“Exploitation lies at the root of every made portrait and any photographer worth a damn knows this. Even the simplest picture of another picture is ethically complex and the ambitious photographer no matter how sincere is compromised right from the get go. There are nimble justifications, some grounded in expediency, and others cloaked with the familiar or Faulknarian conceit.”
“If a writer has to rob his mother, he will not hesitate. The “Ode on a Grecian Urn’ is worth any number of old ladies. Maybe so and we can ask ourselves if Dora Maar’s discomfort over Picasso’s representation of her really matters at this point.”
“But the fact remains, that many, I daresay even most good pictures of people come, to one degree over another, at the expense of the subject.”
“When I work with these men my goals are primarily to establish a level of trust as to if only for these few hours, attenuate our historical racial past but secondarily I hope to convince this stranger before me that this work of art will be aesthetically resonate in some universal way and worth the risk of making himself so vulnerable. It’s a tricky moment, taking the photo is an evasive act, a one sided exercise of power whose implications when considered in historical perspective are unsettling.”
“Photography is always invasive but these experiences are consensual and in the best hours transcendent. I have had men, complete strangers, offer up their most tender physical characteristics; missing digits, scabbing, eczema, ridden backs, surgical scars with no prompting and no embarrassment in the quiet afternoon light of my studio deck. We don’t speak much but we both give and take something. At the most base level, making these images is exploitive, reductive, perilous and fraught. But at a higher level, which art making at it’s best can achieve, the results can also be transformative expressions of love and hope. If transgression is at the very heart of most photographic portraiture, then the outcome: Beauty, communion, honesty, empathy, and a greater understanding of what it is to be human, with luck mitigates the offense. The way we get from one to the other is as profound a grace as any art can hope to give. Thank you.”
I understood what Mann was conveying. My mentor used to tell me that you’re only as good as your last job.
Yes, Sally Mann has insecurities just like the rest of us. Perhaps more than the rest of us because she has reached a level of professionalism that demands more. She is a Guggenheim fellow and a three-time recipient of the National Endowment of the Arts Fellowship names “America’s Best Photographer” by Time Magazine in 2001. She has been the subject of two documentaries; Blood Ties, which was nominated for an Academy Award, and What Remains, which premiered at Sundance and was nominated for an Emmy for Best Documentary in 2008. She has had major exhibitions all over the world and can be found in the most significant public and private collections, including the Metropolitan Museum of Arts, and the Museum of Modern Art. She is also represented by Gagosian Gallery.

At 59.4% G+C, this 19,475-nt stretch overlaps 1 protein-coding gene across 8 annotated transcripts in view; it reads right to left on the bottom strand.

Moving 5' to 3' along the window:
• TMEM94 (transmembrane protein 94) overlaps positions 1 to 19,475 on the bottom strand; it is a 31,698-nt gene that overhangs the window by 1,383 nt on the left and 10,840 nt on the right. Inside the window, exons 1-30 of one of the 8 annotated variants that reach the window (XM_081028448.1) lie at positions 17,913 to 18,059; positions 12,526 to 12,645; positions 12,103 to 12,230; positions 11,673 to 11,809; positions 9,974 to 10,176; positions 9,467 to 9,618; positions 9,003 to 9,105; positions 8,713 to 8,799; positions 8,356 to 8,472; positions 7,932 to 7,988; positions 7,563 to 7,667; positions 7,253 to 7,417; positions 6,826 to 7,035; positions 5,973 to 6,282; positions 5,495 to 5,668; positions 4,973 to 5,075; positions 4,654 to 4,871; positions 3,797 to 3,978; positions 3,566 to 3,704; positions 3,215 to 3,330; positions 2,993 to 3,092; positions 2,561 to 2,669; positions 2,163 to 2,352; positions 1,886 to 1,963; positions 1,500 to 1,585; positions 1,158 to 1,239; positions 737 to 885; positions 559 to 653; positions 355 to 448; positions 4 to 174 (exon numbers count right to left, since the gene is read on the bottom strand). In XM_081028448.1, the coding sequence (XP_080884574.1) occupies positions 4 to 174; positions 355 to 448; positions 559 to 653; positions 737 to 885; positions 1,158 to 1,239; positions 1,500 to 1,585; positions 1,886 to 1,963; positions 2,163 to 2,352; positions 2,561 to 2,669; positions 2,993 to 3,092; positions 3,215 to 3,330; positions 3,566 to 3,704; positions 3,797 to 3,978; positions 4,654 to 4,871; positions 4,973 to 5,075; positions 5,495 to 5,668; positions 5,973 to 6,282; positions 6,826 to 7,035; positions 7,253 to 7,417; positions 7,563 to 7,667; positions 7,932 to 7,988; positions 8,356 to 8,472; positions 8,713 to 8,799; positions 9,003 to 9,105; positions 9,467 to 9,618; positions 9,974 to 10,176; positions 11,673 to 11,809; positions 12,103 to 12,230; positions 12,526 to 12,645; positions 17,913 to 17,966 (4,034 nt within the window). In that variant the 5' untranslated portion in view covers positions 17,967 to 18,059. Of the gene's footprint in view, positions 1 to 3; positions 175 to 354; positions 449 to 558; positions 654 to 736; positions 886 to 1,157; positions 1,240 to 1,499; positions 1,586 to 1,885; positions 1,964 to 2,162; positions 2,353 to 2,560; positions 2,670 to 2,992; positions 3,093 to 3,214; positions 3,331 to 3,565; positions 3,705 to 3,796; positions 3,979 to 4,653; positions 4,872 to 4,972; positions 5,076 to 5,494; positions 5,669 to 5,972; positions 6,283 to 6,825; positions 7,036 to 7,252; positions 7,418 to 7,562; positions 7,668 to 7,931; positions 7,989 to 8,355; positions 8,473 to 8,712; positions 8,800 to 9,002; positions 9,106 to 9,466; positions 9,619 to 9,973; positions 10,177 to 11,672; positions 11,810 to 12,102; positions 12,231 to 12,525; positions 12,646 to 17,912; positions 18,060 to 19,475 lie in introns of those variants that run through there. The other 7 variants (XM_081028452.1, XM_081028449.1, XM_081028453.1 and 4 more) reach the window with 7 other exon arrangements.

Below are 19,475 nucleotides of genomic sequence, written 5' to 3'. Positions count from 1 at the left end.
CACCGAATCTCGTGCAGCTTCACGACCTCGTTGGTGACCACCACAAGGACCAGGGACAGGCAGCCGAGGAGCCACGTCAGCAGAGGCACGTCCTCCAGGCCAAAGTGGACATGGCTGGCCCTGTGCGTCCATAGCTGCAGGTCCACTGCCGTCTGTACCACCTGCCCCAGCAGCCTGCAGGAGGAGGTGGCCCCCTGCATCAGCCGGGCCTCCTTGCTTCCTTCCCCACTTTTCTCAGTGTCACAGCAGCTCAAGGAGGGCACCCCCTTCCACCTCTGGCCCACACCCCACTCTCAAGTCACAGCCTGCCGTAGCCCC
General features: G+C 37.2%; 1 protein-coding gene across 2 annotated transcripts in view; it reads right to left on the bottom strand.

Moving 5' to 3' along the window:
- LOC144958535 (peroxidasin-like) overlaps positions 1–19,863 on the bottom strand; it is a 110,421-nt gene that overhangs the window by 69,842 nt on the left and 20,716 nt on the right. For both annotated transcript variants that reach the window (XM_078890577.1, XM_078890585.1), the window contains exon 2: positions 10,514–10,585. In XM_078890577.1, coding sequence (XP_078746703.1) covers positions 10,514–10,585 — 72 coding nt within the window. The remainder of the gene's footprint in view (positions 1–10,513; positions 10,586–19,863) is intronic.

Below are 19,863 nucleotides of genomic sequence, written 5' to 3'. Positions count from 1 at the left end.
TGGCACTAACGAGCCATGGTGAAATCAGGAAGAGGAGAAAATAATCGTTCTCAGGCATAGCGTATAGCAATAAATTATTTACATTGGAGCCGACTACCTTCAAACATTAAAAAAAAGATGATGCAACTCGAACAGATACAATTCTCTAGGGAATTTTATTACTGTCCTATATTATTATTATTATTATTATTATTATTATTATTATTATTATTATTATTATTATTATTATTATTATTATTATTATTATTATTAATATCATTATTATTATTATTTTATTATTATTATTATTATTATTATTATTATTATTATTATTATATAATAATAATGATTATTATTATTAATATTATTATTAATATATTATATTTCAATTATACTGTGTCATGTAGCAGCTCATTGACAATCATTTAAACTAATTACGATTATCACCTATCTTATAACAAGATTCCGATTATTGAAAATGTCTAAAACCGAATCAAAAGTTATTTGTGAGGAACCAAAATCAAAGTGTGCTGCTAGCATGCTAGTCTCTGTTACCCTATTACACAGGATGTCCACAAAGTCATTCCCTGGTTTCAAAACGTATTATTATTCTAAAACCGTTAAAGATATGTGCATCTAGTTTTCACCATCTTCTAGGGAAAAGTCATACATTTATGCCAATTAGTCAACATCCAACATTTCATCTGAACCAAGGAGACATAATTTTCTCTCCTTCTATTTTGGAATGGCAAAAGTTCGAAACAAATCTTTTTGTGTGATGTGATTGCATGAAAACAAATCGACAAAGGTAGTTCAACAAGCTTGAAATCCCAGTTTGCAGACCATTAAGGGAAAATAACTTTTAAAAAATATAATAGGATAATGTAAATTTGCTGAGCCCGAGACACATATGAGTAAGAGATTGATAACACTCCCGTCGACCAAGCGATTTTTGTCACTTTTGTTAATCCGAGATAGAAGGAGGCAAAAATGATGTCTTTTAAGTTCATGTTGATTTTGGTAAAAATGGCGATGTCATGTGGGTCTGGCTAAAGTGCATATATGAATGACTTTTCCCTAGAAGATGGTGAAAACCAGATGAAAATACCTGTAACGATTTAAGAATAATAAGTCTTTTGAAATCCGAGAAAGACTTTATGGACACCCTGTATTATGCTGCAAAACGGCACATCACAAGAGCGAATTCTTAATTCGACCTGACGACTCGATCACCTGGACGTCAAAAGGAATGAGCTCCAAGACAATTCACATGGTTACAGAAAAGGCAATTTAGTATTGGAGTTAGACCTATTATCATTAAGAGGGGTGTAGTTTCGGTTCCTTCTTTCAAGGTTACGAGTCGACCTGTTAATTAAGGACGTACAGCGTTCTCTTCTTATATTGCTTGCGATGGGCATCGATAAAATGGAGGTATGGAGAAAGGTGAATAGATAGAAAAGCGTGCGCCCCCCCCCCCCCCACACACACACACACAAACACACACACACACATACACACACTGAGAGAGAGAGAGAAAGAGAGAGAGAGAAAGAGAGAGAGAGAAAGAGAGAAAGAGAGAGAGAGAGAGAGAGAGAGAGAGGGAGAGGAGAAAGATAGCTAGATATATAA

I waited in line with hundreds of people to have Sally autograph my first edition copies of Immediate Family, Still Life, and Deep South that I schepped with me. I purchased a copy of Proud Flesh as I heard her tell someone “let the ink dry” before she closed her newly signed book.
My Micron archival ink pens were ready in my bag until I noticed she had her own. “This is the right color.” she said when she saw the title page of my 1992- 1st edition of Immediate Family. “ When I asked her if she would look at my series entitled Pain and Loneliness, she said she would. I got the feeling she’s the type of person who does what she says she will do. Only time will tell.
When she spoke of the excruciating ninety seconds when she puts her film in the developer and the image emerged, I saw her in her darkroom and felt how much work she puts into each image. I felt the tangible, gripping, real experience of doing, and of being, the two combined is what an artist is. Digital can be easy, fast, instant. I wondered if Sally Mann held her breath in the darkroom, waiting, wondering if this image will be good. Will it be good enough? That’s what drives her. The next image that will make us pause, wonder about and ask questions. Sally Mann is a true artist; creating because she has no choice but because it’s what her voice insists she must do.
Her message was simple: Follow your voice and don’t hide in the dark. Henry Miller said that all growth is a leap in the dark, a spontaneous unpremeditated act without benefit of experience. When she reminded me not to place limitations on my art, Sally Mann gave me hope. Whatever drives me, haunts me and is inside of me, has to be given a voice because my dreams matter. She reminded me that getting out of my comfort zone, confronting my fears and revealing them is not only necessary but the only truth I can share.